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Sweet, sweet, sweet,
Is the wind’s song,
Astir in the rippled wheat
All day long.

–Ellen M. H. Cortissoz

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TOMATO RECIPES

Nothing tastes better than a just-picked tomato. Here are a couple of wonderful tomato recipes if you get tired of eating them by themselves: Tomato Corn Salad and Fresh Tomato Basil Quiche.

OUTDOOR COOKING

Warm August nights are perfect for cooking outdoors.

Here’s a chart showing how to prepare and grill vegetables.

Try these delicious grilled meat and salsa recipes:Grilled Chicken Salad With Mango Salsa

Spicy Grilled Beef and Black-Bean Salsa

Grilled Chicken With Cilantro Salsa

Basil has a famous affinity for tomatoes. All along the Mediterranean coast, from the French Riviera to the toe of Italy, a common lunch of uncommon perfection is a crusty roll split and filled with sliced ripe tomatoes, a dash of salt, a generous splash of olive oil, and a few basil leaves, all gently squashed so that the juices soak into the bread.

The basil plant has accumulated considerable folklore. One of the oddest beliefs about basil is that if it is handled roughly, it will breed scorpions. The medieval Doctrine of Signatures, which asserted that “like cures like,” assigned basil as a cure for insect bites.

Sincerely, The Old Farmer’s Almanac

P.S. Please visit our blogs about everything Almanac. Comment on random reflections, advice, and ideas from the editors of The Old Farmer’s Almanac.

August 16—Full Sturgeon Moon

Some Native American tribes knew that the sturgeon of the Great Lakes and Lake Champlain were most readily caught during this full Moon. Others called it the Green Corn Moon or the Grain Moon. Go to our Moon page for more full Moon names.

August 17—Cat Nights Commence

The term “Cat Nights” harks back to a rather obscure Irish legend concerning witches and the belief that a witch could turn herself into a cat eight times, but on the ninth time, August 17, she couldn’t regain her human form. This bit of folklore also led to the idea that a cat has nine lives. Since August is a “yowly” time for cats, this may have prompted the speculation about witches on the prowl.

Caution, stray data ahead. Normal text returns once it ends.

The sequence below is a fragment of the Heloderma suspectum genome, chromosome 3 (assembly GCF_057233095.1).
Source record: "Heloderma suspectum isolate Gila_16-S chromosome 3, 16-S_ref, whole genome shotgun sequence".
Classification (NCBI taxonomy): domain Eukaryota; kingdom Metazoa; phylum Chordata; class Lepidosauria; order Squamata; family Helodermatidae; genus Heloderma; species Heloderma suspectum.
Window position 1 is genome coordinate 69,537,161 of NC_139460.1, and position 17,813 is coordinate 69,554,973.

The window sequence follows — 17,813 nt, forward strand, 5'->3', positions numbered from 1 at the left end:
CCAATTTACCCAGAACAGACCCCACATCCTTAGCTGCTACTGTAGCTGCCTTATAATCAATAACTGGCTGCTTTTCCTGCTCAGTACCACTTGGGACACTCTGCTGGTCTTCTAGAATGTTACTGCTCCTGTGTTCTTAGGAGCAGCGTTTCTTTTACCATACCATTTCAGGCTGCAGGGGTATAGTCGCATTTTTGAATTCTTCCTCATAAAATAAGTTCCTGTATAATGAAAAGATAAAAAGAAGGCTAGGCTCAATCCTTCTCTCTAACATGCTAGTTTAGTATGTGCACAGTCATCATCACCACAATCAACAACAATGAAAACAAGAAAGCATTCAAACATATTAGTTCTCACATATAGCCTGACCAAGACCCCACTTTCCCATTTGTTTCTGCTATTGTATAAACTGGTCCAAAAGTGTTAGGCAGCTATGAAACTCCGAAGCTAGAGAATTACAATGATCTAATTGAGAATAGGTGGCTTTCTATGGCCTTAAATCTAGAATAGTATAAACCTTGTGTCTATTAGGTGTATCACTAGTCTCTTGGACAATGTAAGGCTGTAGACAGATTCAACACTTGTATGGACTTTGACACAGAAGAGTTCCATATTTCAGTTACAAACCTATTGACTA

Send a special e-card to a cat lover you know.

August 19—National Aviation Day (and Orville Wright’s Birthday)

Celebrate everything related to aviation and airplanes today. On December 17, 1903, Wilbur and Orville Wright were able to launch their handmade airplane and watch it fly for 12 seconds and a total distance of 120 feet. National Aviation Day was established in 1939 to be celebrated on the anniversary of Orville Wright’s birth date, August 19, 1871.

August 25—St. Bartholomew

At St. Bartholomew
There comes cold dew.

Wind Lore

A northern air,
Brings weather fair.

The sharper the blast,
The sooner ’tis past.

Much wind brings rain.

No weather is ill,
If the wind be still.

After a storm comes a calm.

For more folklore, visit A Sprinkling of Summertime Fun and Folklore.

Late-Summer Advice

Separate melons and pumpkins from the ground with a thin board to prevent decay or damage from wireworms.

Mid-August through September is a good time to transplant any shrubs. Do not fertilize until the second year, when the feeding roots have become established.

Lawns or bare spots reseeded with grass now will have a chance to get established before winter sets in. Water often and mulch with hay.

Cut out raspberry and blackberry canes that have just finished fruiting.

For more gardening advice go to our Garden Pages.

Insect Heroes

Listen to our Gardening Musings podcasts. Don’t declare war on all insects in your garden. The August podcast is all about the benefits of some common insects.

We hope you found this newsletter “new, useful, and entertaining” – just like The Old Farmer’s Almanac.

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